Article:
It is very rare for women to catch chickenpox during pregnancy. Only around 0.3% of women will become infected with chickenpox while they are pregnant. Most people contract chickenpox in childhood; though, with the advent of the chicken pox vaccine, the number of cases has decreased dramatically. Around 90% of pregnant women are immune to chickenpox.
I’ve had chickenpox before
If you have previously suffered from chickenpox, you may be immune to the disease for the rest of your life. However, the virus does remain in your body and has the potential to reactivate. It is rare to have a second case of chickenpox, though it does happen occasionally.
I haven’t had chickenpox before
If you haven’t previously had chickenpox, then you need to be careful throughout the pregnancy. If you come into contact with chickenpox or shingles, you must contact your healthcare provider immediately.
You are most at risk of contracting chickenpox if:
- You have face-to-face contact with an infected person.
- You are in the same room as an infected person for at least 15 minutes.
If you have been in contact with an infected person, you must contact your healthcare provider immediately. Do not wait to develop symptoms. It can take up to three weeks to develop symptoms of chickenpox, so you should contact your healthcare provider as soon as contact occurs.
You can catch chickenpox from a person infected with shingles. You should avoid coming into contact with the shingles virus if you have not previously had chickenpox.
If you don’t know whether you have had chickenpox before, you should contact your healthcare provider. They may choose to test your blood for immunity to the virus.
Will chickenpox harm my baby?
Chickenpox during pregnancy rarely causes complications for mother or baby. However in some cases, chickenpox can lead to serious consequences. Around 10% of pregnant women infected with chickenpox will go on to develop pneumonia.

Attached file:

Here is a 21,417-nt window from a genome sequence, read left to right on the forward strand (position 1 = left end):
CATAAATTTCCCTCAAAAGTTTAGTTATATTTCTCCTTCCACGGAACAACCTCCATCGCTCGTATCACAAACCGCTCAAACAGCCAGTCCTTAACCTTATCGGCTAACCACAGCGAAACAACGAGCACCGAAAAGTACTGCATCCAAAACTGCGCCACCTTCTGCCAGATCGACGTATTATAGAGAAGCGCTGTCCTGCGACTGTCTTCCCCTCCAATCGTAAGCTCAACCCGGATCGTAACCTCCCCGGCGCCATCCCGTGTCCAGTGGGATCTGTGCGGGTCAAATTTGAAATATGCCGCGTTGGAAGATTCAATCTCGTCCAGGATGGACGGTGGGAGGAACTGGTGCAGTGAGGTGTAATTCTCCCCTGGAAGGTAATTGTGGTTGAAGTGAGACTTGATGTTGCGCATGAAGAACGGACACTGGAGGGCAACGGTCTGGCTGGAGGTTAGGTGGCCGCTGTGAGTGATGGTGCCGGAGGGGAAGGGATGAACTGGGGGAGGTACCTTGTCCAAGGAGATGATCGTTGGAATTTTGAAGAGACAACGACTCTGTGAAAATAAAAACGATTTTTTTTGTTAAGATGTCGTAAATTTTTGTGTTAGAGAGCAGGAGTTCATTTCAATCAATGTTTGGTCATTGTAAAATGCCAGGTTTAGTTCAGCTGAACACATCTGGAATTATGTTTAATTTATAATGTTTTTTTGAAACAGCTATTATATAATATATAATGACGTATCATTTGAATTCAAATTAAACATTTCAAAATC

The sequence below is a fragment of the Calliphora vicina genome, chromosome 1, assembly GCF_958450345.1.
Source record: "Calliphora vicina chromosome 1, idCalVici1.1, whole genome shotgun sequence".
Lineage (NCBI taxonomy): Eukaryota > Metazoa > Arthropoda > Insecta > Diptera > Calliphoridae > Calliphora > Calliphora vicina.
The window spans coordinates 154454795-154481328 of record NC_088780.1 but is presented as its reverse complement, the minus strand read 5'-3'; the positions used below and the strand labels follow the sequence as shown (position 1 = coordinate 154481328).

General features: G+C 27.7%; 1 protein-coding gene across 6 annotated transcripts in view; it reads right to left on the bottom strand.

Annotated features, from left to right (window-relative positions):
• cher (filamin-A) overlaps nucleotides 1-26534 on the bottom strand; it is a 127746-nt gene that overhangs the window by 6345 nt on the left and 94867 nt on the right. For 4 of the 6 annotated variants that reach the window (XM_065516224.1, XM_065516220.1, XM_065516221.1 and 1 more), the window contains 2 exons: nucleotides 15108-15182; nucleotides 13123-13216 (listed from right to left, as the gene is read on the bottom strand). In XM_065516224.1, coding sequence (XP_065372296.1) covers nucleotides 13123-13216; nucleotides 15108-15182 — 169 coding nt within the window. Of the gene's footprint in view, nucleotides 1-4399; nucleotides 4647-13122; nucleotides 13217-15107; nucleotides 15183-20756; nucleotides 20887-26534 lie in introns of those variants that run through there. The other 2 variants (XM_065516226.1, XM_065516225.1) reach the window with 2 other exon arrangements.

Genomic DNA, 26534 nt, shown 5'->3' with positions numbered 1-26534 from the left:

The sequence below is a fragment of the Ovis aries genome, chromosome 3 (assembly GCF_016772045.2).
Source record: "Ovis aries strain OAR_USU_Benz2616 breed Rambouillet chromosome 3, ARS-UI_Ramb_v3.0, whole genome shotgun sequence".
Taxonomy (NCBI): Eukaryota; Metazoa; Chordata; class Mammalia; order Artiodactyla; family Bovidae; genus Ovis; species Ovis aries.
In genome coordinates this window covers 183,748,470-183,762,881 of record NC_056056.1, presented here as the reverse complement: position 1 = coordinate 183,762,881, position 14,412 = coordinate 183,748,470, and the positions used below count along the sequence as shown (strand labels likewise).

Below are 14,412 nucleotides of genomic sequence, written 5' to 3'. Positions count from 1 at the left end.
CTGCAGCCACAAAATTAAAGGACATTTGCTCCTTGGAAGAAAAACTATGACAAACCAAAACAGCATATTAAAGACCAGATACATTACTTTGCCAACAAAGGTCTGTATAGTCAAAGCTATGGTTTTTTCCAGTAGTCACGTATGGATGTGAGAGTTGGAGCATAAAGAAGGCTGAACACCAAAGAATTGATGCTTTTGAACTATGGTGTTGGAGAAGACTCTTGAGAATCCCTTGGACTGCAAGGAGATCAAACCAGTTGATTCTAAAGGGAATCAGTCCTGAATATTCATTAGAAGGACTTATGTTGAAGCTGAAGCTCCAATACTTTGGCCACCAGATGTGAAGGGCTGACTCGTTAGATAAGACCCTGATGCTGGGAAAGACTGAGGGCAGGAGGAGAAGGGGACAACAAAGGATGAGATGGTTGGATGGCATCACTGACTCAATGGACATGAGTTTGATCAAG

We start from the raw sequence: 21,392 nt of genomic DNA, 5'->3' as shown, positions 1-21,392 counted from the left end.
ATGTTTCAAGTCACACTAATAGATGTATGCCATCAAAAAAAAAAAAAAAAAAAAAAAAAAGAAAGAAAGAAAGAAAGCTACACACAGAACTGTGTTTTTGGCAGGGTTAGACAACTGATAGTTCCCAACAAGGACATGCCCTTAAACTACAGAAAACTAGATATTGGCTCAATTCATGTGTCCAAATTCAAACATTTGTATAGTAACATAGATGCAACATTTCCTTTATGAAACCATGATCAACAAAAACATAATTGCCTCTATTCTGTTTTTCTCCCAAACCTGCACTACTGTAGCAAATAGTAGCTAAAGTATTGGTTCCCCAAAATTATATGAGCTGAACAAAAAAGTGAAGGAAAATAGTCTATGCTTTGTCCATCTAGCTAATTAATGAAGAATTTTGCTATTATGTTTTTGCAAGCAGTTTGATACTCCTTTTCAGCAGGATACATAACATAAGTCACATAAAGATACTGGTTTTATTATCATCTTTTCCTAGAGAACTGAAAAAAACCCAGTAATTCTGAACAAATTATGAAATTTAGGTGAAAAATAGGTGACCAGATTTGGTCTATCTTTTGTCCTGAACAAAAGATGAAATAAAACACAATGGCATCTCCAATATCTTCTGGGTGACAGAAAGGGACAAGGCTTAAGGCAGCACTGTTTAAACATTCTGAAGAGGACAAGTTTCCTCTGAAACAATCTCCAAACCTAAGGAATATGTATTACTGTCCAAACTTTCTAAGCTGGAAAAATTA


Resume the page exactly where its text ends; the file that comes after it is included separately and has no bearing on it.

The seriousness of contracting chickenpox during pregnancy depends on your stage of pregnancy:
- Before week 28, there is no evidence of increased risk of miscarriage. However, up to 2% of babies may experience side effects because of the infection.
- Between week 28 and 36 your baby is very unlikely to be affected, although he may develop shingles in early childhood.
- After week 36, your baby has a 50% chance of being infected.
- If you develop chickenpox within seven days of giving birth, your baby may develop severe chickenpox.
You should contact your healthcare provider if you experience any of the following:
- a bleeding rash
- a severe rash
- breathing problems
- vaginal bleeding
Talk to your healthcare provider if you are worried about chickenpox during pregnancy.
Written by Fiona, proud owner of a toddler, @fiona_peacock
This information is not intended to replace the advice of a trained medical doctor. Health & Parenting Ltd disclaims any liability for the decisions you make based on this information, which is provided to you on a general information basis only and not as a substitute for personalized medical advice. All contents copyright © Health & Parenting Ltd 2018. All rights reserved.